The Rev. Darron D. McKinney Sr., known for his community development work and activism in Baltimore after a black man died from injuries in a police van there, was installed Sunday as the sixth senior pastor of Bright Hope Baptist Church in North Philadelphia.
McKinney, 35, was installed in a four-hour service that included speeches by Mayor Kenney, former Mayor W. Wilson Goode Sr., Temple University president Richard Englert, State Rep. Curtis Thomas, and State Sen. Sharif Street.
“This is one of the most beautiful and historic churches in the city,” Kenney said of the 108-year-old church, once headed by former congressman the Rev. William H. Gray III, the last of three generations of the Gray family to head the institution at 12th Street and Cecil B. Moore Avenue, across from Temple. Both the Rev. Dr. Martin Luther King Jr. and Nelson Mandela have stood at its pulpit — Mandela in July 1993, the year before he was elected the first black president of South Africa.
Thomas noted Bright Hope’s location, in a neighborhood that is quickly being gentrified.
“Just preach the word, and the people in this community will be able to hold on to what God gave them 50 years ago and will not have to go through unnecessary transformation by people who don’t have the same interests,” Thomas advised.
McKinney didn’t return calls this week asking about his plans for Bright Hope.
For more than six years, McKinney was pastor of Macedonia Baptist Church in Baltimore. In interviews with the Philadelphia Sunday Sun, McKinney noted that the arrest of Freddie Gray, who died in April 2015 after being injured in a police van, occurred only a couple of blocks from his former church.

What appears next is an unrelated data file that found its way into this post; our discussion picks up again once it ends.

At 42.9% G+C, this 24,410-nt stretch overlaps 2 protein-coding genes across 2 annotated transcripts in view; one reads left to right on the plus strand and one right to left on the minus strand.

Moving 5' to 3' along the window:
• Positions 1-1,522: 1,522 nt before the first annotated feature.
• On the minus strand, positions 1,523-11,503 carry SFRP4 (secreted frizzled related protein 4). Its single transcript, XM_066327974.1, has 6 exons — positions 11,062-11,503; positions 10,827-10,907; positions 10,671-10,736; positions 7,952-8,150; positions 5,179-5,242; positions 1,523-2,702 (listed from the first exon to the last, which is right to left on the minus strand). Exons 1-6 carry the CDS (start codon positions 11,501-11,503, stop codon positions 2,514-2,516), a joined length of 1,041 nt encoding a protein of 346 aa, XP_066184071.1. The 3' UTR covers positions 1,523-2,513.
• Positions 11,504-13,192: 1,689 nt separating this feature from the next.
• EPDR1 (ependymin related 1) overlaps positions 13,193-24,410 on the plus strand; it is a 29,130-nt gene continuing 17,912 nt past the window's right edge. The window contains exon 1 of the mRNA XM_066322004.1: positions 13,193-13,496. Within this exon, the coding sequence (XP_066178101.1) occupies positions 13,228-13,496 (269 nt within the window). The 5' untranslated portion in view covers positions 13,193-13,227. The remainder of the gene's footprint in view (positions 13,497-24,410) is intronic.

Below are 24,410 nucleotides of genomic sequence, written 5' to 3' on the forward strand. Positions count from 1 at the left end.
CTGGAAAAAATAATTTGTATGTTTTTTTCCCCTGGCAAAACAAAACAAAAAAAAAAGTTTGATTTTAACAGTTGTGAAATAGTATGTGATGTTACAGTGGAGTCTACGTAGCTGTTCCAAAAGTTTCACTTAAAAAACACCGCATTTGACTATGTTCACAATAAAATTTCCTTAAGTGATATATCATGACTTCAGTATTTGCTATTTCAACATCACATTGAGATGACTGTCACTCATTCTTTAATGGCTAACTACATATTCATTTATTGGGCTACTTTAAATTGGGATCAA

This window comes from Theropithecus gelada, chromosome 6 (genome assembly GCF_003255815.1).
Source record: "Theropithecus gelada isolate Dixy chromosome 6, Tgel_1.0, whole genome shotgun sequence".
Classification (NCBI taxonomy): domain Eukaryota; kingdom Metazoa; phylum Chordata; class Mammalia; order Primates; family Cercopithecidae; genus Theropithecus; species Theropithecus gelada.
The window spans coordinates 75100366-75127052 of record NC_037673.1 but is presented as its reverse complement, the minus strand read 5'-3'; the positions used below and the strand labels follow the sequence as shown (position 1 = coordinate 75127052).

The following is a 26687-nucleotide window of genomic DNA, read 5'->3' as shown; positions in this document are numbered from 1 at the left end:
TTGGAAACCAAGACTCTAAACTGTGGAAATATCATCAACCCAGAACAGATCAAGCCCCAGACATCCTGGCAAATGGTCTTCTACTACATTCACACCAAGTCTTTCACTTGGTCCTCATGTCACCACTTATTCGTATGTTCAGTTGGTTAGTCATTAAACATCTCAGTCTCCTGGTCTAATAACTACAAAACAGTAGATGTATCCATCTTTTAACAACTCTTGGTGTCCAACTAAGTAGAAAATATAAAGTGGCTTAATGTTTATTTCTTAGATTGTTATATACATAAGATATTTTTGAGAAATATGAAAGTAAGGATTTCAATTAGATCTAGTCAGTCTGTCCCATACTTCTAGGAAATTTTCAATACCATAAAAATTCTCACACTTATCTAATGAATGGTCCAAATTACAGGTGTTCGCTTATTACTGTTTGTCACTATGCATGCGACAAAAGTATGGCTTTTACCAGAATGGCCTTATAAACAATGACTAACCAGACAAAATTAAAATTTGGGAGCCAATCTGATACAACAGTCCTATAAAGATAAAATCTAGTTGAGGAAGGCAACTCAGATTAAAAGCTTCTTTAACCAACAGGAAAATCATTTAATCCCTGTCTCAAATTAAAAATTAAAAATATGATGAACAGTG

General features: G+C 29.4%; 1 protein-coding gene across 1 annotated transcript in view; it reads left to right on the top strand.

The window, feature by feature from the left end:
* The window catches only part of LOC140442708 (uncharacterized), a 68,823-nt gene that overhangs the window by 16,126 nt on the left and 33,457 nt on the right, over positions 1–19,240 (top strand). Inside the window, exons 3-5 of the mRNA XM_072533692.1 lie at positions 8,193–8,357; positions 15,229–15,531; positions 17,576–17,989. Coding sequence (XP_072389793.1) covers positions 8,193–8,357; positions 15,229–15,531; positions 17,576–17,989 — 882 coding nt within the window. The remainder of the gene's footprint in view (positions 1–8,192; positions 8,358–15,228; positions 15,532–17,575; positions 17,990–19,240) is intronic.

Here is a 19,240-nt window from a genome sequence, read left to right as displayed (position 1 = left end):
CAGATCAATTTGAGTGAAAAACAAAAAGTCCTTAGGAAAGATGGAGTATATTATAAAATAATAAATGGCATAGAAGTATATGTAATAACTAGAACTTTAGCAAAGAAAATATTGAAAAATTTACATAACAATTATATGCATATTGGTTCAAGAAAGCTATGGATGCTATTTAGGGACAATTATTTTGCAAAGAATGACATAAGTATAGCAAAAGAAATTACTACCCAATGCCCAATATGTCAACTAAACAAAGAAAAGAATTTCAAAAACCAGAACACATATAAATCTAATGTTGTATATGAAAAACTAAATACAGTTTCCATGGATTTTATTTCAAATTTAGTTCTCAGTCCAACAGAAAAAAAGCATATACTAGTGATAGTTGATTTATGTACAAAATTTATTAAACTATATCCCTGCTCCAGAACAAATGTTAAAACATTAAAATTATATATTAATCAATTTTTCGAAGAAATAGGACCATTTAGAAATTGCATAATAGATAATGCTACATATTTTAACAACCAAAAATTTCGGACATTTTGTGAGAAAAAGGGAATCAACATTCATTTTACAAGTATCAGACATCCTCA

After street violence broke out and businesses were damaged, he joined with other Baltimore clergy to write a letter calling for peace.
“We met with the mayor, asking, how we can implement action plans, making sure that policies and police reform were implemented,” McKinney told the newspaper. “We met with grassroots organizations to talk about how we can create a safe space for our citizens.”
He said his former church bought 30 parcels of land to build affordable housing and a community center, and the former police chaplain worked to help incarcerated people reenter society.
The audience at his Sunday installation included a delegation of clergy members and friends from Baltimore and several family members from Tennessee. McKinney grew up in Memphis.
This was yet another life cycle event of McKinney’s in which the Rev. James L. Netters, 91, who preached the sermon, was involved: “I christened him when he was a baby, I baptized him, and I married him and his wife, BillieJo,” Netters told the audience.
Bright Hope had been without a pastor for more than three years. Its fifth pastor, the Rev. Kevin Johnson, resigned in 2014 after years of accusations by church officials and congregants, including that he refused to allow an audit of the church’s finances, that he reneged on a promise not to be political when he announced a run for mayor, and that he failed to honor an agreement to include a charter school and community center in a development the church had partnered with the Goldenberg Group. With Johnson’s departure, several Bright Hope members also left the church.
Bright Hope officers hope to rebuild the church’s membership with McKinney.
“We have great work to do,” McKinney said. “In fact, the world is watching us. …[But] God is always on the side of the underdog, like David.”